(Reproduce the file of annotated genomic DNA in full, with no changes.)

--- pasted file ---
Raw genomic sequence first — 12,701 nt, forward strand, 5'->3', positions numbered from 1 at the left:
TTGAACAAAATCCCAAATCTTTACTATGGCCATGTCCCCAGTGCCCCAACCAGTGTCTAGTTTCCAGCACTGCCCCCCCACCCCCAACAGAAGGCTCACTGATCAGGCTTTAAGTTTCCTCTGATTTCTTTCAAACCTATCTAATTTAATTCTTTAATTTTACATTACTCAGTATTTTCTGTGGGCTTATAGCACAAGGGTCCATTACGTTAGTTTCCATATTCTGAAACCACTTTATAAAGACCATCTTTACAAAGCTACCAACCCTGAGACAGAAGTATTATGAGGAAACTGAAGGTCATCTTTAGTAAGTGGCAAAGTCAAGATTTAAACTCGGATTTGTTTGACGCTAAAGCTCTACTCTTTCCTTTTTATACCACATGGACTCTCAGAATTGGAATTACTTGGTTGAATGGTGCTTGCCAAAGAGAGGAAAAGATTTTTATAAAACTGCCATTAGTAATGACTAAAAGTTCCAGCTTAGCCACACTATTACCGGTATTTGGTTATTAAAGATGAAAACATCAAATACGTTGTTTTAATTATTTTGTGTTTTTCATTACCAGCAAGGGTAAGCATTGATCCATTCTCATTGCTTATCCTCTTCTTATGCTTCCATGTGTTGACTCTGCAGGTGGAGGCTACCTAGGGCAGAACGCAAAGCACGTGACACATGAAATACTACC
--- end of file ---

Raw genomic sequence first — 12,701 nt, forward strand, 5'->3', positions numbered from 1 at the left:
TTGAACAAAATCCCAAATCTTTACTATGGCCATGTCCCCAGTGCCCCAACCAGTGTCTAGTTTCCAGCACTGCCCCCCCACCCCCAACAGAAGGCTCACTGATCAGGCTTTAAGTTTCCTCTGATTTCTTTCAAACCTATCTAATTTAATTCTTTAATTTTACATTACTCAGTATTTTCTGTGGGCTTATAGCACAAGGGTCCATTACGTTAGTTTCCATATTCTGAAACCACTTTATAAAGACCATCTTTACAAAGCTACCAACCCTGAGACAGAAGTATTATGAGGAAACTGAAGGTCATCTTTAGTAAGTGGCAAAGTCAAGATTTAAACTCGGATTTGTTTGACGCTAAAGCTCTACTCTTTCCTTTTTATACCACATGGACTCTCAGAATTGGAATTACTTGGTTGAATGGTGCTTGCCAAAGAGAGGAAAAGATTTTTATAAAACTGCCATTAGTAATGACTAAAAGTTCCAGCTTAGCCACACTATTACCGGTATTTGGTTATTAAAGATGAAAACATCAAATACGTTGTTTTAATTATTTTGTGTTTTTCATTACCAGCAAGGGTAAGCATTGATCCATTCTCATTGCTTATCCTCTTCTTATGCTTCCATGTGTTGACTCTGCAGGTGGAGGCTACCTAGGGCAGAACGCAAAGCACGTGACACATGAAATACTACC